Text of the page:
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Drinking fountains in every town won’t fix all our water issues – but it’s a healthy start

About the blog

Kylie Gwynne
Kylie Gwynne has thirty years’ experience in the design, implementation and evaluation of health and human services.
  • Drinking fountains in every town won’t fix all our water issues – but it’s healthy start

Water plays a significant role in Aboriginal culture. The Fish Traps in Brewarrina, Baiame’s Ngunnhu, for example, were built by eight clan groups and continue to sustainably fish the Barwon River.

Respect for and understanding of water has enabled Aboriginal people to thrive for millennia in very hot and remote places. The impacts of colonisation including introduced species of plants and animals, farming and overuse of rivers and ground water, compounded by global warming, has dramatically reduced water access and quality, and in some places threatened the water supply.

Recent coverage of the quality of drinking water in Walgett in New South Wales again highlights that clean, safe drinking water is not a right in Australia. Walgett residents say the water is unsafe to drink and they’re backed by scientists from the George Institute who report an urgent need to address drinking water quality.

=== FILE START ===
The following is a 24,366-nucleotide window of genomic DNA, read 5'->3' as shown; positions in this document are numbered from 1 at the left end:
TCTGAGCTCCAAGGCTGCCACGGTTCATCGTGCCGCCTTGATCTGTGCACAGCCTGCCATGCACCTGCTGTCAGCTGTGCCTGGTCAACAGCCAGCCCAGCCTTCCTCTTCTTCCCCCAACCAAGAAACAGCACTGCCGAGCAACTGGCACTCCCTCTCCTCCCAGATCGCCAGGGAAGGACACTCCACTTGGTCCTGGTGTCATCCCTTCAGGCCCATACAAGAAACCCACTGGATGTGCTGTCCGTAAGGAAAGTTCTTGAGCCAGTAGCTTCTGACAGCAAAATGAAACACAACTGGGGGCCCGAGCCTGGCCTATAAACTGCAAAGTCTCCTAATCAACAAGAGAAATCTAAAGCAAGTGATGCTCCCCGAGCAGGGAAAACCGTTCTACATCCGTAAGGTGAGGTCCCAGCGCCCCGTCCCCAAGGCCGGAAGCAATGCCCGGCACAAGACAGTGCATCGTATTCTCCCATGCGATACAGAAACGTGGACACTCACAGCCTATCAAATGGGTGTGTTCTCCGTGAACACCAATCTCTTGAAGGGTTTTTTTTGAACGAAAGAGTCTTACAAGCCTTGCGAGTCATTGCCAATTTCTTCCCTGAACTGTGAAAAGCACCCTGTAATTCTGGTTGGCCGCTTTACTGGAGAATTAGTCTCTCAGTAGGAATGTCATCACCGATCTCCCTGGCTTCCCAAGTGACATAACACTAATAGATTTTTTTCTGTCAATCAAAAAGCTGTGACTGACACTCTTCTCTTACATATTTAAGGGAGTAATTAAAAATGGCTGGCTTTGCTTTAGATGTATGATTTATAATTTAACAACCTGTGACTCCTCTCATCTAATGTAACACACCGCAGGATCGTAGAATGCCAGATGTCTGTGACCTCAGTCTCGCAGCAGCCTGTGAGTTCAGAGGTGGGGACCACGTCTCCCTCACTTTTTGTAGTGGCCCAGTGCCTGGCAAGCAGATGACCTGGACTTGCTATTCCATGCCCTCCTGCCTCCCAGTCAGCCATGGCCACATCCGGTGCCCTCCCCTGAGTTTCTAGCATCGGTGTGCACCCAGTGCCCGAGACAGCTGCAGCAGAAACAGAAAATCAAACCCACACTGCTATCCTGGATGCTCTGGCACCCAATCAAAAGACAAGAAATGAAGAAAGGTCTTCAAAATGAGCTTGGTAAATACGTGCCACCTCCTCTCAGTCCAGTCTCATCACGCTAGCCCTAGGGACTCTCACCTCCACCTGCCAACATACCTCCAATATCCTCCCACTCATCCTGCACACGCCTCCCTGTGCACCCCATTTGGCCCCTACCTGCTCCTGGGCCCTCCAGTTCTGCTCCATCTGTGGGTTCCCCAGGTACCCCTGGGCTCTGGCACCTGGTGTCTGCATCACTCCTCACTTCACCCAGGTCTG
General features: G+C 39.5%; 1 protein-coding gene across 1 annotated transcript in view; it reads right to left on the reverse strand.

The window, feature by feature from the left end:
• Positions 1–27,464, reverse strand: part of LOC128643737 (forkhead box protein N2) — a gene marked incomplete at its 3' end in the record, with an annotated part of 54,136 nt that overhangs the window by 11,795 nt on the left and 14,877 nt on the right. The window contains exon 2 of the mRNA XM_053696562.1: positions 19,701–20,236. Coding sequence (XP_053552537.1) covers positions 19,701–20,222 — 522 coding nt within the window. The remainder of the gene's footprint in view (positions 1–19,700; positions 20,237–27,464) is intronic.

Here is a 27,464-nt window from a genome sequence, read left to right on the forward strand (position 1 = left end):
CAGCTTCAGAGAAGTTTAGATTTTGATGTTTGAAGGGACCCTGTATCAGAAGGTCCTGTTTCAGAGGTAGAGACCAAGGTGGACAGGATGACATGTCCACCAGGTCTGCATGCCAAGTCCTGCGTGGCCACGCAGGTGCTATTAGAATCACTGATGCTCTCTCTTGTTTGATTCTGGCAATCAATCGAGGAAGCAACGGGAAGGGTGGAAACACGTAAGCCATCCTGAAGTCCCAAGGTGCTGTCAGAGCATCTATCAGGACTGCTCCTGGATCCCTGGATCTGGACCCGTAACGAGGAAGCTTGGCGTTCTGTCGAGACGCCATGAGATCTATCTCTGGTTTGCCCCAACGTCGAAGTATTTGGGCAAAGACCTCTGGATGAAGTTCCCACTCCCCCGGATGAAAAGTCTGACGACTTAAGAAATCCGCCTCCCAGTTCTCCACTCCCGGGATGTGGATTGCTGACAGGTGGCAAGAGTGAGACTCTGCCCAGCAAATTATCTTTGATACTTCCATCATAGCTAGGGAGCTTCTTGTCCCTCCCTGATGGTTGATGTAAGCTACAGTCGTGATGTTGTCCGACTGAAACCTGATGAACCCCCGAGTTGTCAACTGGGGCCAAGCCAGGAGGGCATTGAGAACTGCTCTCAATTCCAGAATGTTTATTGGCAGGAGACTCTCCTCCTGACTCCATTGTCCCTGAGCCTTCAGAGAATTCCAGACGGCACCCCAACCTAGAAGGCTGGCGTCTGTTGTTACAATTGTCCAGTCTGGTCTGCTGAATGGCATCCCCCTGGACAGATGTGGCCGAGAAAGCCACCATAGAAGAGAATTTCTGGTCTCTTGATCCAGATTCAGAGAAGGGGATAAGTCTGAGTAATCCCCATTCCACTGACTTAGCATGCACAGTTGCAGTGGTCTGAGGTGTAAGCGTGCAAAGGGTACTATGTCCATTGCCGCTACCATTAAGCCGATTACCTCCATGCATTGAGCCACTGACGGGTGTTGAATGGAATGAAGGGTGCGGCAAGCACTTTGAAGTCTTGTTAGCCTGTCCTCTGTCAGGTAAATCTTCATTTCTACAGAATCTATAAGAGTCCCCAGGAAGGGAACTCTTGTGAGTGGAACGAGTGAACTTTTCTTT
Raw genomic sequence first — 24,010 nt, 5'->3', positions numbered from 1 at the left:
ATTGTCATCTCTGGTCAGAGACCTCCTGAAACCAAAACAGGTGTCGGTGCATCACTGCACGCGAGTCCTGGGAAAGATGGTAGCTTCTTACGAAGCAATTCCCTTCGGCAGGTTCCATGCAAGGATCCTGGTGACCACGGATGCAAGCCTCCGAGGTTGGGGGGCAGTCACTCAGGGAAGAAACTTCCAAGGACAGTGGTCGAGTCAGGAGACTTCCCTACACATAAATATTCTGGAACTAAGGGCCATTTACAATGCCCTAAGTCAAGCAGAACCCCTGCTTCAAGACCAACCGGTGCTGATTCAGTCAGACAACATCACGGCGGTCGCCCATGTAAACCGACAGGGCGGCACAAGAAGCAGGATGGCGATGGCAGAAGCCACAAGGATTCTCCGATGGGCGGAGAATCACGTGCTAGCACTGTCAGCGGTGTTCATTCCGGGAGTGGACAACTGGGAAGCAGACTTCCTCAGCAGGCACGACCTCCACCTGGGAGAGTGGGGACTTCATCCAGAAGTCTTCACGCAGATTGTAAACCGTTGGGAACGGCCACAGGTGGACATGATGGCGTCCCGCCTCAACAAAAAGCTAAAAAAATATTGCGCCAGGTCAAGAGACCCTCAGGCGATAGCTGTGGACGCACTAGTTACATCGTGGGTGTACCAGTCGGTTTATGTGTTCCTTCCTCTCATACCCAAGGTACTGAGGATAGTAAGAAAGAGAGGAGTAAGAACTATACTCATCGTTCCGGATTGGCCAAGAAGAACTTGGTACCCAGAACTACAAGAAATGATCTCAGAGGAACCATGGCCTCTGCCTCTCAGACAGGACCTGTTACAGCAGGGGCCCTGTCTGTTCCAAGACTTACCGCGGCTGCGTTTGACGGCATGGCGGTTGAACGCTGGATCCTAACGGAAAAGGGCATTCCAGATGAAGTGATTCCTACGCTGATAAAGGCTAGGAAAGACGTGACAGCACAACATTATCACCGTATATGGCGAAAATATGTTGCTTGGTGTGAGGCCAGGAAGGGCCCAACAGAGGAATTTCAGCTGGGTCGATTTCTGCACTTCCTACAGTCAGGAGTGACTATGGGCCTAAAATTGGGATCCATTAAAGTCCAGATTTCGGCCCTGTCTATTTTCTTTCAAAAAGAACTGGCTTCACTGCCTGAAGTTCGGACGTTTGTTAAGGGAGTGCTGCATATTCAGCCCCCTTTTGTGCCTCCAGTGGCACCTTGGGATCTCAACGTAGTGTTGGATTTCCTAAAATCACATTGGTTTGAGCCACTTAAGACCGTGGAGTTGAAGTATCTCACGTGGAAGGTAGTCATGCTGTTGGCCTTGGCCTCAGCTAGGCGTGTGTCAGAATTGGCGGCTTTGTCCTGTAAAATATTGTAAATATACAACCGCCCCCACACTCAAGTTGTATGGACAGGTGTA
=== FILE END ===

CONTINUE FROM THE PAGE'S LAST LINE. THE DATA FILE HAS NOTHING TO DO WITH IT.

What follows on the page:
Supply is only half the issue

The reasons for poor or limited water supply vary. They include river flows and environmental health issues, infrastructure, and insufficient skilled, credentialed staff available to conduct water quality checks. But understanding the causes is one thing. Taking active steps to address them is another.

When clean, safe water doesn’t flow to communities, they are more likely to drink sugar-sweetened beverages. Our 2020 study visited three remote schools with high proportions of Aboriginal students. Our initial results, gathered in 2014, found 64% of children regularly drank sugary drinks. Some 5% thought drinking water was “unhealthy”. In some places in Australia that’s true at least some of the time.

The availability of safe drinking water impacts tooth decay, obesity and diseases like diabetes. Australia has drinking water quality guidelines but they are not mandatory.

We installed cold, filtered water fountains through a structured, collaborative process and, as a result, found in 2018 that 84% of children at those same schools drank water every day. The percentage who regularly drank sugary drinks shrank to 33% in the intervening four-year period.

Our follow up study found towns of lower socioeconomic status were less likely to have access to community drinking water and more likely to have a high Aboriginal population. So, Aboriginal people are particularly disadvantaged by this issue. It also found that in many towns the cheapest drink is soft drink.

Outdoor view of river with traditional Indigenous fish traps in the water.

The Brewarrina fish traps in action. Author provided

Making a difference through codesign